Iran on Wednesday said it was close to "curbing" the new coronavirus outbreak even as it reported more than 2,000 fresh infections for the third day in a row.
"We have been progressing at every step in the past three months... in fighting this dangerous virus and are nearly on the verge of curbing this disease," said President Hassan Rouhani.
Iran would "even not have these problems" if health protocols "were more closely observed in some of the provinces that are currently in an unfavourable situation", he told a televised cabinet meeting.
At least 24 of Iran's 434 counties were "red" -- the highest level on the country's colour-coded risk scale, according to deputy health minister Alireza Raisi.
He said at a virus taskforce meeting broadcast on Tuesday that 218 counties were still deemed low-risk, which could drop to 183 since the virus had "started peaking" in some regions.
He added that most of the fatalities since Iran reported its first two deaths in February were above 70 years old, and that younger Iranians were in less danger.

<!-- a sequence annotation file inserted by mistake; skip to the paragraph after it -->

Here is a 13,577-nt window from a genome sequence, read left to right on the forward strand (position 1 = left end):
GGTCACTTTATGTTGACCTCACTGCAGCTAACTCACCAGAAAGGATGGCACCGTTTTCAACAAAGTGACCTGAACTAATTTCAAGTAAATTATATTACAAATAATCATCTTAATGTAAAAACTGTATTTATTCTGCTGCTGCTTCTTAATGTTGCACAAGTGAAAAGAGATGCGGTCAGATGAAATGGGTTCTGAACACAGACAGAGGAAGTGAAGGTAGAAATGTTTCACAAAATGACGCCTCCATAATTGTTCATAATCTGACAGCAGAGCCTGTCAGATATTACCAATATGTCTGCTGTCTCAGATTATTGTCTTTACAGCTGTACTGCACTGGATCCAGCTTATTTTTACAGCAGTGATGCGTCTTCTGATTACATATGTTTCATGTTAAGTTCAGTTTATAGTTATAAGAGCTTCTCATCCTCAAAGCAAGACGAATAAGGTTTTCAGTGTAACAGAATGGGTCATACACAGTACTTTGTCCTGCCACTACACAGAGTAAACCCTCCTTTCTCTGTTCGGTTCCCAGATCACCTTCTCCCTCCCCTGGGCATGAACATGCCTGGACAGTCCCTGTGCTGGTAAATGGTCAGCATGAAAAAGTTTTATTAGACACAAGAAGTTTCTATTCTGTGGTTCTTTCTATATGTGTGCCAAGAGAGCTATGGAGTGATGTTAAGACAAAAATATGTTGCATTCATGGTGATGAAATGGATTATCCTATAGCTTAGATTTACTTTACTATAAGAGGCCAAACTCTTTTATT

Health ministry spokesman Kianoush Jahanpour said 2,346 new infections were confirmed across the country in the past 24 hours, raising the total to 126,949.
More than 98,800 of those hospitalised had recovered and were discharged, while 2,673 were in critical condition.
He also raised the death toll to 7,183 with 64 fatalities in the past day.
According to Jahanpour, there were no deaths over the same period in nearly a third of Iran's provinces, while eight others only had one.
Khuzestan province was still the worst-hit, and the rest of the country was in "relative stability", he added.
Iran's virus cases have been on a rising trajectory since May 2, when it reported its lowest new infections since March 10.
A taskforce official said Sunday that the rise was due to a surge in testing as Iran started "looking at those infected and not hospitalised".
"It is possible that the reported number of infections have gone up, but this in no way means more have been infected with COVID-19," said Ali Akbar Haghdoost.
Experts both at home and abroad have voiced scepticism about Iran's official figures, saying the real toll could be much higher.